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Short-term training of upper gastrointestinal endoscopy for resident doctors in Sotogahama Central Hospital in Aomori, Japan

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Author(s): Soma T | Sakamoto Y | Matsuoka Y | Nakano T | Kamiuttanai M | Akiyama M

Journal: Advances in Medical Education and Practice
ISSN 1179-7258

Volume: 2013;
Issue: default;
Start page: 127;
Date: 2013;
Original page

ABSTRACT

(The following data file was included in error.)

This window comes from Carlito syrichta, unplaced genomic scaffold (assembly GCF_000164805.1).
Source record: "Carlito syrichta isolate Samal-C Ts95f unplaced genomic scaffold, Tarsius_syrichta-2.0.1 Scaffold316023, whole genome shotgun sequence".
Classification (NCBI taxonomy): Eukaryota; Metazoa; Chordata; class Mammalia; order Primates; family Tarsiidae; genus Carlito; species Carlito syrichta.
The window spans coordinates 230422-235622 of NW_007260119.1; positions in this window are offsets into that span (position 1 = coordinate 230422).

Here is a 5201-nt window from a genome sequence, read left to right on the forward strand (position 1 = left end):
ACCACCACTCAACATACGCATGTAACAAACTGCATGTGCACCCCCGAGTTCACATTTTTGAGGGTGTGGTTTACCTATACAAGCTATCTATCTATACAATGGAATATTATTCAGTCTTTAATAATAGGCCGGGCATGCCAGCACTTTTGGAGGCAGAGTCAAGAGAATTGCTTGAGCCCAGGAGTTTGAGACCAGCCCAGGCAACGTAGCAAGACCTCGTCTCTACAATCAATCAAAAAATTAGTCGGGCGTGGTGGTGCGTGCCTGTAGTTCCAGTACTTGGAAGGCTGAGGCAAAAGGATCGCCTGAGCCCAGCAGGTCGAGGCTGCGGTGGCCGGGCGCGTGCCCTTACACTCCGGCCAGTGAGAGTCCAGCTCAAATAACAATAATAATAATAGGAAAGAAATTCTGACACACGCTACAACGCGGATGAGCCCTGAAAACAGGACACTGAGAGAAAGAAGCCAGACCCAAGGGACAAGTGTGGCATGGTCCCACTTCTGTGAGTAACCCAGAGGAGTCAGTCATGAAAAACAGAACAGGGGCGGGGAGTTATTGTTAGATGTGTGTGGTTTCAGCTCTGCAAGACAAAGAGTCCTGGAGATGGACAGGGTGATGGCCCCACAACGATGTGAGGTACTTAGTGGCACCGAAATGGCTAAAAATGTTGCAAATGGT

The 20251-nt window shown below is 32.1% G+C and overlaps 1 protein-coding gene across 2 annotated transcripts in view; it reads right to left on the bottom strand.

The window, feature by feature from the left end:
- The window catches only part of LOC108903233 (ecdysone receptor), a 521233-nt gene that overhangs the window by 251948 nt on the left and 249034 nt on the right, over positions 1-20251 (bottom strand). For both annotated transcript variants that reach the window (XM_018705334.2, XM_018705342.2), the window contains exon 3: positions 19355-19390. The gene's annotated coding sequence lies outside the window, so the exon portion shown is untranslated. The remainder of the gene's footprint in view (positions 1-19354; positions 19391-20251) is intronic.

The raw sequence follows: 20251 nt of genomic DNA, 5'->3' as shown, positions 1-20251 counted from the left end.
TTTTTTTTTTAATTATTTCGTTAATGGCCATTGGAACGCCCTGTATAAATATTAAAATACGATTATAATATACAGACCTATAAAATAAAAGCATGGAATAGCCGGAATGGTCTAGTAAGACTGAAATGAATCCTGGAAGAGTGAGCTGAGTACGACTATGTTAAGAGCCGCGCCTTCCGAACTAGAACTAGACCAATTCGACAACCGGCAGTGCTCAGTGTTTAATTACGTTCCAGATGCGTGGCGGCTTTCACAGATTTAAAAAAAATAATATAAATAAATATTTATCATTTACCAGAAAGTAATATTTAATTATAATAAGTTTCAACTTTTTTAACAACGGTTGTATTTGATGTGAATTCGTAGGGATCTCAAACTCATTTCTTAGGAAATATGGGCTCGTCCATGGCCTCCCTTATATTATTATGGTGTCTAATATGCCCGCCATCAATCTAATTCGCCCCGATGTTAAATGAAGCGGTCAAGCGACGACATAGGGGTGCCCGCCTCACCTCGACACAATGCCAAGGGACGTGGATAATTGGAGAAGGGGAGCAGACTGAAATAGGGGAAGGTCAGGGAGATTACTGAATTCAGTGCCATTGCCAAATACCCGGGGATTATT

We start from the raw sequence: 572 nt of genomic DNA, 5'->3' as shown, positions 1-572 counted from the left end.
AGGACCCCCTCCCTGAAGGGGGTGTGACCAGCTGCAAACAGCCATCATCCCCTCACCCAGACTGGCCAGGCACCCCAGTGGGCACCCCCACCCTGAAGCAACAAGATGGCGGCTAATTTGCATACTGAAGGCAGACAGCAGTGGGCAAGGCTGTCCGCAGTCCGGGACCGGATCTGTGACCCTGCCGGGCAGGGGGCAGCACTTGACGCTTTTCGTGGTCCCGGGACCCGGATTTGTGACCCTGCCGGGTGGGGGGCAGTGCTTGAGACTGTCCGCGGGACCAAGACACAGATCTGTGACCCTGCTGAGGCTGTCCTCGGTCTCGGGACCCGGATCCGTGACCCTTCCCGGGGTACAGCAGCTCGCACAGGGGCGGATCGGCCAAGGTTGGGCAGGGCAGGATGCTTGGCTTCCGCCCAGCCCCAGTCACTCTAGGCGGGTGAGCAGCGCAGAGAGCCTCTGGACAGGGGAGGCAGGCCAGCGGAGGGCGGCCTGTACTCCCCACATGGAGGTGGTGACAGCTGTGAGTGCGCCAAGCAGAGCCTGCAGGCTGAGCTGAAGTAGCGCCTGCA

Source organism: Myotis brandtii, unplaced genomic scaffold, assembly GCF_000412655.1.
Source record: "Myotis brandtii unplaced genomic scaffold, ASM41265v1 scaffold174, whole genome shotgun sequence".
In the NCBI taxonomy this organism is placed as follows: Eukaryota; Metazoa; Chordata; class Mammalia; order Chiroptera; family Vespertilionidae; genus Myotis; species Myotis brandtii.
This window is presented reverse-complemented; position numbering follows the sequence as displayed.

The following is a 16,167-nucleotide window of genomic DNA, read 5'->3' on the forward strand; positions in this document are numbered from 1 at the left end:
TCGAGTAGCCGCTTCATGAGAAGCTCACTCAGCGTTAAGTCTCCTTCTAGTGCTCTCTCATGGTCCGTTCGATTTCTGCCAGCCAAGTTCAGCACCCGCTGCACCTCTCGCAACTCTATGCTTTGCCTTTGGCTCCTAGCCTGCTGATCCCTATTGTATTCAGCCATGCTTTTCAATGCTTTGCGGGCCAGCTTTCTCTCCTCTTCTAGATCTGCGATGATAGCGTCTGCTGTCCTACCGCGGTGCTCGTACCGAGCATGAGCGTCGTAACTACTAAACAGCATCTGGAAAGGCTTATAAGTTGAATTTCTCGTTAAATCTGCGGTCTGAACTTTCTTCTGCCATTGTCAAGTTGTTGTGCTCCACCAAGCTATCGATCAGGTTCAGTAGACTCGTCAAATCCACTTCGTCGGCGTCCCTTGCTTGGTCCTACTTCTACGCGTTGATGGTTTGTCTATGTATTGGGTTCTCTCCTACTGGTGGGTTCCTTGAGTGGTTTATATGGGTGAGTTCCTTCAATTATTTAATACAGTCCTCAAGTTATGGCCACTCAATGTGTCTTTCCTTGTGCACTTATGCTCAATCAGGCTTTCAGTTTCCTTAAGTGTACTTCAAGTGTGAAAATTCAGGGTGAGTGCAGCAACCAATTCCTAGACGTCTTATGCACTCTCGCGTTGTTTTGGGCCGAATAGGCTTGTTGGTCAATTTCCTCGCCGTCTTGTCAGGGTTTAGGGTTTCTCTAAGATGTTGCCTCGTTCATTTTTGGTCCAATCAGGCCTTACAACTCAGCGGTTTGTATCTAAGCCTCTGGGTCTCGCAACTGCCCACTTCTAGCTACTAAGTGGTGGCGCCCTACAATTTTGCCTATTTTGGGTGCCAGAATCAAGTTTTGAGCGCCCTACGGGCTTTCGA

Takako Soma,1,2,* Yuichi Sakamoto,1,2,* Yasufumi Matsuoka,1,2 Tomoko Nakano,1,2 Masatoshi Kamiuttanai,1 Masaki Akiyama11Department of General Medicine, Sotogahama Central Hospital, Aomori, Japan; 2Department of General Medicine, Aomori Prefectural Central Hospital, Aomori, Japan*These authors contributed equally to this workAbstract: It is essential for young physicians in municipal hospitals to be familiar with the technique of upper gastrointestinal (GI) endoscopy. Endoscopy is an exciting subspecialty in primary care medicine. Endoscopic procedures are primarily performed by general physicians in Japan. However, a standardized strategy for teaching diagnostic GI endoscopy is still lacking, and there is not sufficient time for young physicians to effectively learn the upper GI endoscopy technique. To elucidate how young physicians can be trained in the skills of GI endoscopy in a short time period, we initiated a 12-week training course. Two young physicians performed upper GI endoscopies for outpatients and inpatients 2 or 3 days a week from April 2010 to March 2012. The total number of cases undergoing GI endoscopy during the training course in each year was 117 and 111, respectively. The young physicians were trained in this technique by the attending physician. The short-term training course included four phases. During these phases, the young physicians learned how to insert the endoscope through the nasal cavity or oral cavity into the esophageal inlet, how to pass the endoscope from the esophageal inlet into the duodenum, how to take pictures with the endoscope, and how to stain the gastric and duodenal mucosa and take mucosal biopsy samples. The young physicians experienced 20–30 cases in each phase. In week five, they performed endoscope insertion into the duodenum along the folds of the greater curvature of the stomach. They viewed the entire stomach and took pictures until week ten of the course. The pictures taken in week ten were of a better quality for examining the disease lesions than those taken in week six. In the last 2 weeks of the training course, the young physicians stained the gastric and duodenal mucosa and took mucosal biopsy samples. The short-term training course of 100–120 cases in 12 weeks was effective for teaching young physicians how to perform GI endoscopies independently.Keywords: endoscopy, gastroenterology, general medicine, medical education, young physicians
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